Thursday, October 23, 2008

Snapshots in Kuwait

Well, it's about 100 degrees every day, and really dusty. For instance, if the wind blows a little bit, there will be dust in your eye. You can put glasses on, you can put goggles on, you can squint, but when there is a breeze, it doesn't matter, there will be dust in your eye. You just have to get used to there being sandpaper between your eyelid and eyeball. It's cool though.It's been pretty slow here. We do some training, but mostly we sit around so we can acclimate to the 8 hour time difference and temperature.God is still being good. I slack off on him sometimes. I'm reading the book of Phillipians still. Wow, can you say jammed with good stuff? Take this verse just as food for thought:

"I press on to take hold of that for which Christ Jesus took hold of me."
Phil. 3:12

So lately, I've been praying for God to bless me like he did Joseph. There is a promotion coming up that I want, but as with everything, there are politics to it. What do you think of praying for God to improve your situation when you don't need it? I want to be able to represent God in everything here, and I want Him to increase my sphere of influence. I also want Him to give me a roommate who doesn't snore. Do you think those are legitimate prayers? If so, please keep them in your prayers, along with strength and joy through this entire deployment. I love you guys. Please stay in touch.

Monday, October 13, 2008


So I got a chance to go home and see my family for four days last week, and my good friend, Jon Carr came up from Moody Bible Institute (where he's going to college) in Chicago to see me. During some of our fantastic discussions, he mentioned how during this summer he and some guys at the summer camp he was a counselor at had challenged each other to 3000/12. A challenge in which they did 3000 push-ups and memorized 12 Bible verses in twelve days. In the ten weeks they were there, they did 15,000 push-ups and memorized 60 verses.
Well, I came back up to Ft. McCoy, and found a friend who was willing to join me in this adventure (check out the video that's coming to a youth group near you to see how I found a friend and answer to prayer!). We decided to take up the challenge, and memorize starting in Philippians. While I was reading ahead, I ran into a suspiciously amazing verse, Philippians 1:21, and it says "For to me, to live is Christ, and to die is gain."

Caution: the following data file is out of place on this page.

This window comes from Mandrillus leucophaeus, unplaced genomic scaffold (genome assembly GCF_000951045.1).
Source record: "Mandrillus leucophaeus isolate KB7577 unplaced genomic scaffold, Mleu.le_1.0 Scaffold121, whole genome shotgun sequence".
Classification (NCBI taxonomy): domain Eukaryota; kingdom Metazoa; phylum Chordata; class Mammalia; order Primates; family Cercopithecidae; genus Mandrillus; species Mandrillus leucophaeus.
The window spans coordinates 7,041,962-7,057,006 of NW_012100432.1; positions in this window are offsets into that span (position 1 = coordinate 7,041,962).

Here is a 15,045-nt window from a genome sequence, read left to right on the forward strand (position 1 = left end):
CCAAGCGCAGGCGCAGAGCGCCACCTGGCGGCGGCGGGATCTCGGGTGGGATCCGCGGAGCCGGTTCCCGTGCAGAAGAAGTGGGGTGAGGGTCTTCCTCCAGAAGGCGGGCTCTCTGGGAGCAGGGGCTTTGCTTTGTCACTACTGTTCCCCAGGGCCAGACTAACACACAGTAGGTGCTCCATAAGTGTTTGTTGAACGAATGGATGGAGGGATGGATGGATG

Isn't that a neat perspective? What can you say to someone who thinks like that? 

Could you imagine being one of the guys trying to intimidate Paul?

"You quit talking about Jesus, or we'll beat you up," 

"I would count it a privilege to suffer for Christ"

"You quit talking or will put you in jail"

"Put me in jail, and the word of God will spread more rapidly"

"You quit talking about Jesus, or we'll kill you!"

"For to me, to die is gain... I get promoted, I'm excited about the day I die."

Seriously, what would you say to someone with that perspective? Nothing else would matter if we could get to that mindset. No suffering, nothing would compare to the privilege we get in Jesus! That is so cool.

Alright, that's all from me for now.

Sunday, October 5, 2008

Dear World

Well, this is my first post, and I guess I will give you the thorough update of what's going on. I'm on a four day pass up in Wisconsin. For the past month and a half, I've been at Ft. McCoy, an Army National Guard Fort which has the purpose of training up National Guard soldiers for overseas missions. The National Guard trains one weekend a month most of the year most years, so I guess the Army has the wisdom to realize that we need to be retrained in order to be prepared for war. I think that that is a fantastic idea.

Some of the things that I've been training on: 
As a medic, I've been training on how to do IV's under less than ideal circumstances. I've already been trained on how to do IV's and different kinds of medications (antibiotics, pain-killers, etc.) to push, but we've been training for the less convenient situations we may face. We've done training in different environments- in the rain, and in the dark using Night Vision Goggles; and in unique anatomical places- in the jugular veins and ankles.
We've learned how to suture, and how to do nerve blocks to numb localized parts of the body for minor surgeries.
As a soldier, I've gone out to different ranges, using my M4 to shoot targets on a qualification range, and different kinds of moving ranges in a Humvee (one of the modes of transportation we'll be using). I've also retrained on how to do different kinds of evacuations of injured soldiers, via Humvee or helicopter.
The training has been good.

The people are pretty cool. I have fairly good leaders this time, which is really nice. WE've barely butted heads. They keep us really well informed of what we're doing and what our mission is. My squad leader, Staff Sergeant Wilson, is a good boss. He is constantly putting our needs above his own. From making sure that we all eat before he eats, to making sure we have good equipment, to making sure we're constantly training and prepared for each day, he shows that he wants to make sure that we're ready for everything. He's also really detail oriented. We have a great relationship because he comes to me for advice based on my experience as a medic who's already been deployed (he was  Military Police when he deployed in 2003), and for some of my people skills, and I come to him for support and for tactical advice. Please keep him in prayer. He's newly married and has a little girl, and is definitely seeking spiritual answers.

Well, that's all I've got for now. My e-mail address, if you'd like to reach me, is 
I love you guys, and hope to hear from you all often.

In Christ,